Anterior Oblique Subsystem Integration

By Brent Brookbush MS, PES, CES, CSCS, ACSM H/FS

The Anterior Oblique Subsystem (AOS) is comprised of:

  • External Obliques
  • Abdominal Fascia/Linea Alba
  • Contralateral Anterior Adductors
  • Internal Obliques
  • Rectus Abdominis
  • Note: The internal obliques and rectus abdominis are not traditionally viewed as muscles of the AOS.  However, based on my considerations of anatomy, function, and available research, and observations in practice, adding these muscles to this subsystem adds congruence to our understanding of muscular synergies, motor behavior, and predictive models of movement impairment.

Function (Brief):

Stabilization of the anterior kinetic chain (including the joints of the pubic symphysis, hip and lumbar spine), transfer of force between lower and upper extremities, integrated (whole body) pushing movements, “turning-in” of the kinetic chain, eccentric deceleration of total-body supination.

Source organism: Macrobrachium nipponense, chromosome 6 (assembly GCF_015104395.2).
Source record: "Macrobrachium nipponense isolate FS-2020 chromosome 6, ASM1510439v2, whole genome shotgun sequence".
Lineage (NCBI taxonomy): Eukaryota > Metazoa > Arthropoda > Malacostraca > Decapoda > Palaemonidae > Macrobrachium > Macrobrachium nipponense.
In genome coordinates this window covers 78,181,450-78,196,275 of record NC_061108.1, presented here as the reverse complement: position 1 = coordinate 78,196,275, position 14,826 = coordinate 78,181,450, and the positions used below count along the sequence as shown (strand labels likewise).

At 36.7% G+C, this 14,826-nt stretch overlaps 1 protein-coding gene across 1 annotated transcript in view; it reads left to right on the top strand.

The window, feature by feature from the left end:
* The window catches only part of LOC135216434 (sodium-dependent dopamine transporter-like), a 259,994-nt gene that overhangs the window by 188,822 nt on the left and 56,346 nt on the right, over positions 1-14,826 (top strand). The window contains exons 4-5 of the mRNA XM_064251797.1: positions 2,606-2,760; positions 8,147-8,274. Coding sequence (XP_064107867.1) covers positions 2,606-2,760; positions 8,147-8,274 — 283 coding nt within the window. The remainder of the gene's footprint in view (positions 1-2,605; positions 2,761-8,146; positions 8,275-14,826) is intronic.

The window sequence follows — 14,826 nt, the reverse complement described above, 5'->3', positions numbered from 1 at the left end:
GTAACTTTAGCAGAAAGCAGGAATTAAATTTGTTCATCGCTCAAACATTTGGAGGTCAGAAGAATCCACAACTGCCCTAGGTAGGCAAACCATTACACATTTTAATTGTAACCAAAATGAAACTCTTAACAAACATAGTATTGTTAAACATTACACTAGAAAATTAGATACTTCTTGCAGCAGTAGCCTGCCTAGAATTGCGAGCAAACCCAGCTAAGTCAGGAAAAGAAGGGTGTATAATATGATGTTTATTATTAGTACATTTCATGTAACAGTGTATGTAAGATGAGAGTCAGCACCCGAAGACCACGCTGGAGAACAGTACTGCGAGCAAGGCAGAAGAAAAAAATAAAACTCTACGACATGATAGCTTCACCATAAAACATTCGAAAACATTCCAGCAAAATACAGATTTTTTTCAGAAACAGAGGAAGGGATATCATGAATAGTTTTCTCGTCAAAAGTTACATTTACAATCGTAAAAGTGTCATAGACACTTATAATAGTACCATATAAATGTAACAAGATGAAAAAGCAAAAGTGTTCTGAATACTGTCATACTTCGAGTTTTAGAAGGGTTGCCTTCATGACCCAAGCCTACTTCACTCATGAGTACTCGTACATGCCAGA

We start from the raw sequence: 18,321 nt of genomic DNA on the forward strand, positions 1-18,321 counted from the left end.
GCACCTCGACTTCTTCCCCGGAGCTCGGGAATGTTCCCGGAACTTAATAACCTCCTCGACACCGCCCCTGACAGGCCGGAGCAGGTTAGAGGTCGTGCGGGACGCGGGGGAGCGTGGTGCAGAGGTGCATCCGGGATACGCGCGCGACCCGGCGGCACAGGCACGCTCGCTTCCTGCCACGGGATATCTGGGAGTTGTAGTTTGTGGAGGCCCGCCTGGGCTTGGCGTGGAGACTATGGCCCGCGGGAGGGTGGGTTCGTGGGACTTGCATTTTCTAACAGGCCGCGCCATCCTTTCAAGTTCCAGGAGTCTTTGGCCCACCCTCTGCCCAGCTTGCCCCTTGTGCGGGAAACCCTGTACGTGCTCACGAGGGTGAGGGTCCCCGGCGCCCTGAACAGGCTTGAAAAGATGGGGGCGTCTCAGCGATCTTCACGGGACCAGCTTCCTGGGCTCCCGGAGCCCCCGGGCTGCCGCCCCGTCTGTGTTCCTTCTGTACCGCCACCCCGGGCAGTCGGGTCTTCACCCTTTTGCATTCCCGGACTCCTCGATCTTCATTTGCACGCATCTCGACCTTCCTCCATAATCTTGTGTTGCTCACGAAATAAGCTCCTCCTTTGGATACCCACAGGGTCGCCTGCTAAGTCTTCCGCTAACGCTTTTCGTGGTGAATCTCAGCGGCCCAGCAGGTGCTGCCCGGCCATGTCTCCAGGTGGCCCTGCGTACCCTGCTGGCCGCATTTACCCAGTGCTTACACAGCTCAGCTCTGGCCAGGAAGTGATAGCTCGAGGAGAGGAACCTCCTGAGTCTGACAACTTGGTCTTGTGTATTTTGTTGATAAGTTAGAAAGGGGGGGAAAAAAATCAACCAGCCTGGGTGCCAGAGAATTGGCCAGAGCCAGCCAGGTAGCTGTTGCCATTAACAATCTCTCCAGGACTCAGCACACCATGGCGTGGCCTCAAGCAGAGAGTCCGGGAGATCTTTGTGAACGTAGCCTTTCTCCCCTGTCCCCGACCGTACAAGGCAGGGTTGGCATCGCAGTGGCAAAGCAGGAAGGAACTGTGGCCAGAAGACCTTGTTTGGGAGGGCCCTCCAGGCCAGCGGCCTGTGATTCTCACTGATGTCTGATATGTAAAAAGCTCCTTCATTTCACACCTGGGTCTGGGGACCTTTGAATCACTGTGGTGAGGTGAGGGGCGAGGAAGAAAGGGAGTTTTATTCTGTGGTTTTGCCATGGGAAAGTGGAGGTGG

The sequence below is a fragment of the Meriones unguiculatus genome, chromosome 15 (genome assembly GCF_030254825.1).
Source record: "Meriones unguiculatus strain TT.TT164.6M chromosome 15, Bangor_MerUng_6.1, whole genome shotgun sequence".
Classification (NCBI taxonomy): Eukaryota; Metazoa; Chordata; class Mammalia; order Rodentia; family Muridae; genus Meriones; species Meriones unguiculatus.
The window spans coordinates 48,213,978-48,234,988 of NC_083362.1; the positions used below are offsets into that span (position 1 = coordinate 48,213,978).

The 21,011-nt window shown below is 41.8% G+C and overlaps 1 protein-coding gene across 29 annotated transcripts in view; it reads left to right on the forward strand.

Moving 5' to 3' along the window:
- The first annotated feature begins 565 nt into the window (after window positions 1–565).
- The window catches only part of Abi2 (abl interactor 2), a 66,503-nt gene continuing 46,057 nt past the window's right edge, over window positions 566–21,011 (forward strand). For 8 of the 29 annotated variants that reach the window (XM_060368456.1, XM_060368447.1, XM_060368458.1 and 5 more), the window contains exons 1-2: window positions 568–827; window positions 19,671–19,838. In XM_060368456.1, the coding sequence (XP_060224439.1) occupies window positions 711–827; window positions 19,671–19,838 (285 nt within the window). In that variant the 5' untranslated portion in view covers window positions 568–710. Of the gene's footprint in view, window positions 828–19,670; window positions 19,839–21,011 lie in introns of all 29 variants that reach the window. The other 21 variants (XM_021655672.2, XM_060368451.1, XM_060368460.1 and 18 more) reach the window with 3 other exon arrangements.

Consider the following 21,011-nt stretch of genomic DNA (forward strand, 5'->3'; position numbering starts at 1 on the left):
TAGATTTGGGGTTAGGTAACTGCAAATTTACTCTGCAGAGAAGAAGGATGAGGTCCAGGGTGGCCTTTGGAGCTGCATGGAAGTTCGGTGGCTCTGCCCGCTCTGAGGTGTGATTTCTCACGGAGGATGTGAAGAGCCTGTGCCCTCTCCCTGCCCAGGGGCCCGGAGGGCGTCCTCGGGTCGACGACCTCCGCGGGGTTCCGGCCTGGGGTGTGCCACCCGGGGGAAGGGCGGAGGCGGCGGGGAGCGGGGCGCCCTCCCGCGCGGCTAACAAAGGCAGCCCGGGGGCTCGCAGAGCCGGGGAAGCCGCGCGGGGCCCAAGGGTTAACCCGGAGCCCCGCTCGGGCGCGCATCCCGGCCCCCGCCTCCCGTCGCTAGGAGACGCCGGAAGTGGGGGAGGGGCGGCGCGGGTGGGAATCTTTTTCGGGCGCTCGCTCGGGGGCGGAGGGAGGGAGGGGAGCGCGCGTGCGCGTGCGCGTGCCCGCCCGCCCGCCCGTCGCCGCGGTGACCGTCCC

Functional Arthrokinematics:
The Anterior Oblique Subsystem (AOS) is an important stabilizer of the anterior kinetic chain.  This subsystem has little direct effect on joint arthrokinematics (when compared to the Posterior Oblique Subsystem (POS) and the sacroiliac joint); however, it is indirectly involved in stabilization of the lumbar spine, thoracic spine, rib cage, pubic symphysis, and hip joint.

The AOS is responsible for eccentric deceleration of rotation and extension of the lumbar and thoracic spine – a movement pattern that may lead to facet joint and posterior disk compression and has been indicated in lumbar spine injury.  The AOS is also involved in eccentric deceleration of an anterior pelvic tilt, especially during standing, pushing motions.  As an anterior pelvic tilt includes lumbar spine extension, sacroiliac joint (SIJ) motion, and if not symmetrical may include rotation; any dyskinesis of the SI